Topic 11: Political Behaviour

Topic 11: Political Behaviour

Coordinator

Montague (Marshall)

Introduction

Political participation is the engagement of individuals in the political process. It refers to any activity that affects politics, decision-making, and the distribution of power. This encompasses voting, donating money or time, displaying lawn signs, campaigning, running for office, writing and signing petitions, boycotting, organizing in unions or trade associations, sit-ins, blockades, strikes, riots, public disorder, and attacks on public or private political agents (e.g. police, other party members, etc). A cluster of forms of political participation might be labelled “political activism” in contrast to the relatively passive forms of engagement typified by quadrennial voting and desultory awareness of political news.

Political behaviour is a wider concept, within which political participation is a sub-set. The study of political behaviour encompasses both individual and group behaviour in the political process, extending to party engagement of voters, social movements and the organization of interest groups or political parties, in which individuals might participate. The de-alignment and realignment of group interests with party politics is studied as a phenomenon of political behaviour: voters and political parties influence each other. Voter policy preferences may change over time, as a function of changing circumstances (e.g. older voters may be more enthusiastic about maintaining pensions and healthcare), or political leadership and dominant ideas about normative approaches to politics (see Blyth, 2002, preface, on Moodle). The third face of Luke’s concept of power is particularly difficult to research, but particularly important, as Blyth explains in Great Transformations. A “structurally given interest” is an interest defined by position in a structure – workers want this; owners want that:

“This book shows how blunt an instrument structurally given interests really are, why we need to rethink what people do in light of their beliefs and desires, and why our commonly understood relationships between interests, ideas, and institutions also need to be overhauled.”

In practice, we all have multiple interests multiple identities: worker, consumer, citizen, group member. Although Blyth is writing about economic ideas and institutions (ways of organizing social behaviour) his book is fundamentally about political behaviour, including manipulation of voting preferences. However, Blyth does not address organizational changes in links between parties and voters, electoral competition (including the influence of money), and organizational changes affecting party performance over time. (See Boix and Stokes, ch. 23).

Boix and Stokes (Ch. 26) introduces a standard social-psychological model of participation. Electoral turn-out is affected by rules (e.g. voter registration, identity requirements) which can be deployed to deter or suppress voting by particular groups. Traditional political parties may face shrinking membership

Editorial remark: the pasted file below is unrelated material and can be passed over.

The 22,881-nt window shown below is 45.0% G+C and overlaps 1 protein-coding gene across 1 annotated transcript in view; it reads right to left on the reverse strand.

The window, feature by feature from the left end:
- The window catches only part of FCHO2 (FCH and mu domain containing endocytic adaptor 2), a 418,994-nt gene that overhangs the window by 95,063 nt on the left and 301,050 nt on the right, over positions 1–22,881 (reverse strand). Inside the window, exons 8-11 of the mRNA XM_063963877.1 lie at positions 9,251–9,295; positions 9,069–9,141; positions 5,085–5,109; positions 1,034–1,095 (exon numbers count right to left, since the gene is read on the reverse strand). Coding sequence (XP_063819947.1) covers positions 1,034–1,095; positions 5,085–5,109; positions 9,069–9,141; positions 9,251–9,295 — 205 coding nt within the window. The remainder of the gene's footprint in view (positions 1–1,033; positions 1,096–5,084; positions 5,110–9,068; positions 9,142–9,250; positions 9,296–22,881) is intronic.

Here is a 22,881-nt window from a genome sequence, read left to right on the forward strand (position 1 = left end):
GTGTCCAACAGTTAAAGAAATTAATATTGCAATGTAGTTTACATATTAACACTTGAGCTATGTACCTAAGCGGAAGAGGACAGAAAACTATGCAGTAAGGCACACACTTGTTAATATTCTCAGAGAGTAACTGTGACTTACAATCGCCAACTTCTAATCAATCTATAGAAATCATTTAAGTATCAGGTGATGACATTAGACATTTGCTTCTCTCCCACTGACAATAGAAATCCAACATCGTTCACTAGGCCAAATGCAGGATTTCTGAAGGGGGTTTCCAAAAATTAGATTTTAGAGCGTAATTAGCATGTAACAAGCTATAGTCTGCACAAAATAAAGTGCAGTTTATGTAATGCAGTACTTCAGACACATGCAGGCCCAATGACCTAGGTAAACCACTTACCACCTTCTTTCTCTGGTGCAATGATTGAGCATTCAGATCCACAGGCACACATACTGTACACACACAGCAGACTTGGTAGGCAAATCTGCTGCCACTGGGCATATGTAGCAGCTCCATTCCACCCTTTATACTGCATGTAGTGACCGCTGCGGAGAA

Learning objectives

  • Define political participation
  • Explain why it is difficult to understand political participation
  • Describe elements political participation: who participates, where, when, why, impact of risk.
  • Recognize accepted motivations for political participation
  • Evaluate arguments about the context of different forms of political participation: wealth, socio-economic class, repression
  • Explain the use of qualitative and quantitative methods to understand political participation

Reading

To be confirmed by instructor after consultation with class coordinators

Activities before class

Consider the following questions for discussion

  1. Why do people participate in politics?
  2. What are the principal sites and modes of political participation (i.e. where and how do people participate?)
  3. How do we explain political participation at the macro-level, i.e. patterns of where and when people participate?
  4. How do we explain political participation at the micro-level, i.e. who chooses to participate?
  5. What factors affect voter turnout?
  6. How is the organization of political parties connected to voter turnout? Do parties always want higher turn-out? Why might they want to suppress voter turnout?
  7. What are some examples of contemporary social movements? How are they influenced by a market economy and by social media?

Activities during class

Coordinators may consider the following activities:

  • Policy workshop: integrating new Canadians. Consider Antoine Bilodeau’s book, Just Ordinary Citizens? Towards a Comparative Portrait of the Political Immigrant. What actions might GoC or provincial governments take to integrate new Canadians and ensure social cohesion? Where is the normative line dividing acceptable from unacceptable government intervention to moderate political behaviour?
  • Strategic planning session for Dr. Evil: How can we build an anti-democratic social movement that will deter democratic participation and erode confidence in rule of law? Red teaming: what can the government do about it?

Activities after class

  • Review learning objectives.
  • Post questions and notes to Moodle.
  • Suggest exam questions

Additional Resources